Three Quotes and a Bookmark about Courage – By @philgull
By Philip Gull
Three Quotes and a Bookmark about Courage
Last Thursday was a momentous and utterly arbitrary day. It marked two thousand years and six decades exactly since Julius Caesar crossed the river Rubicon and changed the course of history inexorably and for all time, ad cetera et infinitum, etc., etc.
Big Rib and I decided that our commemoration of this great and glorious day would be to make some suspect topicals for Rubicon drinks.
They were esoteric, engaged with nothing actually happening in the news, and wisely weren’t posted for snowballing retweets and digital adulation.
But Rubicon Day was not in vain. Marc’s personalised New Year’s note demanded more courage from me – and made me think about the forms and applications courage should take.
A Brief Poetic Interlude
How does one
At first glance, JC’s river-crossing seems to be a type of courage against external challenges and obstacles: against Roman Law and rival factions and the Republic. But it must also have been a second type of courage, a type Marc wants me to foster. A self-contained courage. A courage which doesn’t display itself in brave, heroic acts against the obstacles Fate, in her filmic moods, presents, but a courage that turns its beating fists inwards for positive change. Did our friend Julius cross the river unthinkingly? No. He no doubt struggled with doubts, with fears of inadequacy, with internal monologues prophesising failure – just as we do when we hold a sharpie, and try to change our own worlds.
‘Courage’ is a word we instinctively know, and seek to align ourselves with, but it slips away from simple definition. It lends itself naturally to aphorisms, maxims, axioms, apothegms, dictums, mottos, proverbs and epithets.
So I went away, hunter-gathered – and here are three of my faves.
- The Insightful One
‘Courage is a mean with regard to fear and confidence.’
This, I think, is the closest and truest offering of what courage is in a creative environment. Fear – as opposed to anxiety, or nervousness – can really inhibit creativity, I’ve learnt at SCA in the bad weeks. And to a lesser extent, so can confidence, I’ve learnt in the good weeks. Both fear and confidence put self before work. But courage is an awareness of self that lets you approach work more freely. I love the idea of courage being a middle ground for a creative: not that it’s easy to get to, but if you can get it to be a status quo of sorts, it can probably be really fruitful. I hope. I don’t know yet. But I’m going to put in work to find out.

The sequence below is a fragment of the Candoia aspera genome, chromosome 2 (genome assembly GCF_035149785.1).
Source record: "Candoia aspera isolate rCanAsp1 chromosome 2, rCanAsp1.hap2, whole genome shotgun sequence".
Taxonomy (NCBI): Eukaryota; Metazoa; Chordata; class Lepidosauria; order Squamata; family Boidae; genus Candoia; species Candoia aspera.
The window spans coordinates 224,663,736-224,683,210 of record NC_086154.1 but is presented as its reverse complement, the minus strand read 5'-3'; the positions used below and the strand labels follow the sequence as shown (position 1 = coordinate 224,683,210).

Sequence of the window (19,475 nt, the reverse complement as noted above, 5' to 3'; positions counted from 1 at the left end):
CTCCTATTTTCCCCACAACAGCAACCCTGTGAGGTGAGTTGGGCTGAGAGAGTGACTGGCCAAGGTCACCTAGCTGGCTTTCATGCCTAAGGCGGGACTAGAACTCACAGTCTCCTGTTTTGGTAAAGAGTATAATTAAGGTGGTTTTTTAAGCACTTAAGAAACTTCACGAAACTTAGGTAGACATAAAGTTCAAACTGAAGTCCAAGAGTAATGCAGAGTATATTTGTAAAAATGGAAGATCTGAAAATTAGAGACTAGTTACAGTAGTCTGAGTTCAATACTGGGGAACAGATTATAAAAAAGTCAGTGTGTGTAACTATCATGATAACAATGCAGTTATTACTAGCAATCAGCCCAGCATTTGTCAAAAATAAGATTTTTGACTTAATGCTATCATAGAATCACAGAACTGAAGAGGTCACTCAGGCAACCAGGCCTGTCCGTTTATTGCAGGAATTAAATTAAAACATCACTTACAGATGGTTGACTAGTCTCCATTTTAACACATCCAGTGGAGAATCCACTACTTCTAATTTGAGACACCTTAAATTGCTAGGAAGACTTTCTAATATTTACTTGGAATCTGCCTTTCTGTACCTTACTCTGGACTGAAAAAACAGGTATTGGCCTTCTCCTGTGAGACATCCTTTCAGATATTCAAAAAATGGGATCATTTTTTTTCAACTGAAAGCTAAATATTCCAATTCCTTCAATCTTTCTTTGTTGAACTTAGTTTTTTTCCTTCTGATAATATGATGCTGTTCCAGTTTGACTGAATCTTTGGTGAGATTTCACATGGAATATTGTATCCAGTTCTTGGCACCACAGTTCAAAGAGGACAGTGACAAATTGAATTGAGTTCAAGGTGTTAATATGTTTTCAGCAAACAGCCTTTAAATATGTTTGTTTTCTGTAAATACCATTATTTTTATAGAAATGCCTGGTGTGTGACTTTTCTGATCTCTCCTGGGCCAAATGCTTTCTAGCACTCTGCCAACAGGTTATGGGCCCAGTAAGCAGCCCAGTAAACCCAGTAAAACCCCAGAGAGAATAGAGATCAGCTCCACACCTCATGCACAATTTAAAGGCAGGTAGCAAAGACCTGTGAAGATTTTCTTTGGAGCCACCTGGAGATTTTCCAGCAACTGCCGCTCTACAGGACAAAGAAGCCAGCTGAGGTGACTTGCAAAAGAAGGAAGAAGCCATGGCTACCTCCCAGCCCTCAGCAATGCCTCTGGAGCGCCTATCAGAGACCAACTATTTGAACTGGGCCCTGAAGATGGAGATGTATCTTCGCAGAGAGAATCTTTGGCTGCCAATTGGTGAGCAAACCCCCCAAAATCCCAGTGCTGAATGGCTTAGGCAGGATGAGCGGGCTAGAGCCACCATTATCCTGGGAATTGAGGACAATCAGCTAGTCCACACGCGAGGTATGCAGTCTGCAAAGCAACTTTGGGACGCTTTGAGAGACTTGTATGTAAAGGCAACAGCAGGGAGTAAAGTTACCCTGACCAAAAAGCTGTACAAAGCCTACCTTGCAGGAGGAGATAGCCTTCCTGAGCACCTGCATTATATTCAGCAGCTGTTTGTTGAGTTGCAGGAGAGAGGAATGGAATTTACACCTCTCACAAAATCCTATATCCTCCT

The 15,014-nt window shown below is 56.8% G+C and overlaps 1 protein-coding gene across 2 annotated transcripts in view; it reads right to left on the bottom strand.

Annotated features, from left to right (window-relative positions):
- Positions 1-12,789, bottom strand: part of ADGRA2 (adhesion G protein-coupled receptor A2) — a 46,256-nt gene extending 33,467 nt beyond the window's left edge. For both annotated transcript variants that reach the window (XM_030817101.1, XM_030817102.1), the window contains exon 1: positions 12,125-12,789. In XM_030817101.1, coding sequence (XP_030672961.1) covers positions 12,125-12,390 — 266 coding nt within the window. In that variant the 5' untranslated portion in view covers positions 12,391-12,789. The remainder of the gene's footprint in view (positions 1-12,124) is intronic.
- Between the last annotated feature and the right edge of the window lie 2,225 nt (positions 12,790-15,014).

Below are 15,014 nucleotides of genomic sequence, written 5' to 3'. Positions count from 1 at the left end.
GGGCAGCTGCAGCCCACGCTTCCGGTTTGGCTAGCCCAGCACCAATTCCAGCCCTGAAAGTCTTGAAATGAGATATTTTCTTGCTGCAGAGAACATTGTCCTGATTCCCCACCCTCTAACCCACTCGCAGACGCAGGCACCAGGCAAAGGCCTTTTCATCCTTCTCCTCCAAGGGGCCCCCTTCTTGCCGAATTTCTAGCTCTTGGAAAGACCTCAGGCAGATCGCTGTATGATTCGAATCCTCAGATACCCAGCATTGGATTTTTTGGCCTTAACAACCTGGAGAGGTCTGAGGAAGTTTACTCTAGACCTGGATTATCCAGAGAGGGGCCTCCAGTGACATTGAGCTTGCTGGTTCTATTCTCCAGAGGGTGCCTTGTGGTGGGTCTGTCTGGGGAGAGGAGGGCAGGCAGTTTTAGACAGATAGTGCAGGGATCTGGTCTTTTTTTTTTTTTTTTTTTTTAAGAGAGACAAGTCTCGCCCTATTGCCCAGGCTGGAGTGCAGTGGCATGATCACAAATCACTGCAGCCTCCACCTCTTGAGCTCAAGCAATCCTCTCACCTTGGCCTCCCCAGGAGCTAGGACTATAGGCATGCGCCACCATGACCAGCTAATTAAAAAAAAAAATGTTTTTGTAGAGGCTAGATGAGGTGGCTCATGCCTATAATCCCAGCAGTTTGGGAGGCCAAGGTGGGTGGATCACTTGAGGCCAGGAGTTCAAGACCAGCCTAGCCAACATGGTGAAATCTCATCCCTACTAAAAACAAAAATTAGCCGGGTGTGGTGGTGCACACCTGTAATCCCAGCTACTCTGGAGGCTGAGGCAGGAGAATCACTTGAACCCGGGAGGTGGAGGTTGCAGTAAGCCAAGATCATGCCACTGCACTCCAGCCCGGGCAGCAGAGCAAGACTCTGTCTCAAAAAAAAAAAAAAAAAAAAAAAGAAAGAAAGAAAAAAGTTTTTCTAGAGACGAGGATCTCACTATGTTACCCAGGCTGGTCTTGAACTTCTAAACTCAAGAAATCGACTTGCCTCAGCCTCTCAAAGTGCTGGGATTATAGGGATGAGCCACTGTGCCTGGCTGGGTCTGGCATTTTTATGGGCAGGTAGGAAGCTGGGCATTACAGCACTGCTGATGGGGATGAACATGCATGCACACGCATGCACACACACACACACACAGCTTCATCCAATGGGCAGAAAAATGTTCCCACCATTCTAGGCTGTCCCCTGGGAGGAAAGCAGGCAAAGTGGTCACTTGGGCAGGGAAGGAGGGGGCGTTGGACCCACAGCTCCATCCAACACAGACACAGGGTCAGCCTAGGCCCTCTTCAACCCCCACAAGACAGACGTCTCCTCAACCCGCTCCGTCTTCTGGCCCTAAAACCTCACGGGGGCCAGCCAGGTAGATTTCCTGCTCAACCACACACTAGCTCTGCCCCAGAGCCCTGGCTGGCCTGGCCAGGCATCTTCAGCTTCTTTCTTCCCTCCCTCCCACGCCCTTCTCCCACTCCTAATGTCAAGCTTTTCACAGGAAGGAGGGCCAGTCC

- The Practical One
‘Courage charms us, because it indicates that a man loves an idea better than all things in the world, that he is thinking neither of his bed, nor his dinner, nor his money, but will venture all to put in act the invisible thought of his mind.’
And so, my fellow SCAers, gifted in minds and mettles and never called black by pots or errant kettles, this is what we must strive towards. Nor bed, nor dinner, nor money, but to act our minds. Courage brings. It brings fears into the world to confront them – but it brings ideas, hopes and convictions also. Somehow, courage is absolutely concerned with its impact on the world, but functions by appealing to an impulse higher than the world itself.
- The Playful One
Cowardly Lion: Courage! What makes a king out of a slave? Courage! What makes the flag on the mast to wave? Courage! What makes the elephant charge his tusk in the misty mist, or the dusky dusk? What makes the muskrat guard his musk? Courage! What makes the sphinx the seventh wonder? Courage! What makes the dawn come up like thunder? Courage! What makes the Hottentot so hot? What puts the “ape” in apricot? What have they got that I ain’t got?
Dorothy, Scarecrow, Tin Woodsman: Courage!
Cowardly Lion: You can say that again! Hunh!
But courage brings pitfalls too, and none pittier than self-importance. In real courage there is a vulnerability which can be child-like, and here, I think, is the creative courage that allows us to strive for the idea over ourselves. You can puff your chest out with two feet planted firmly on the ground.
What makes the dawn come up like thunder, indeed.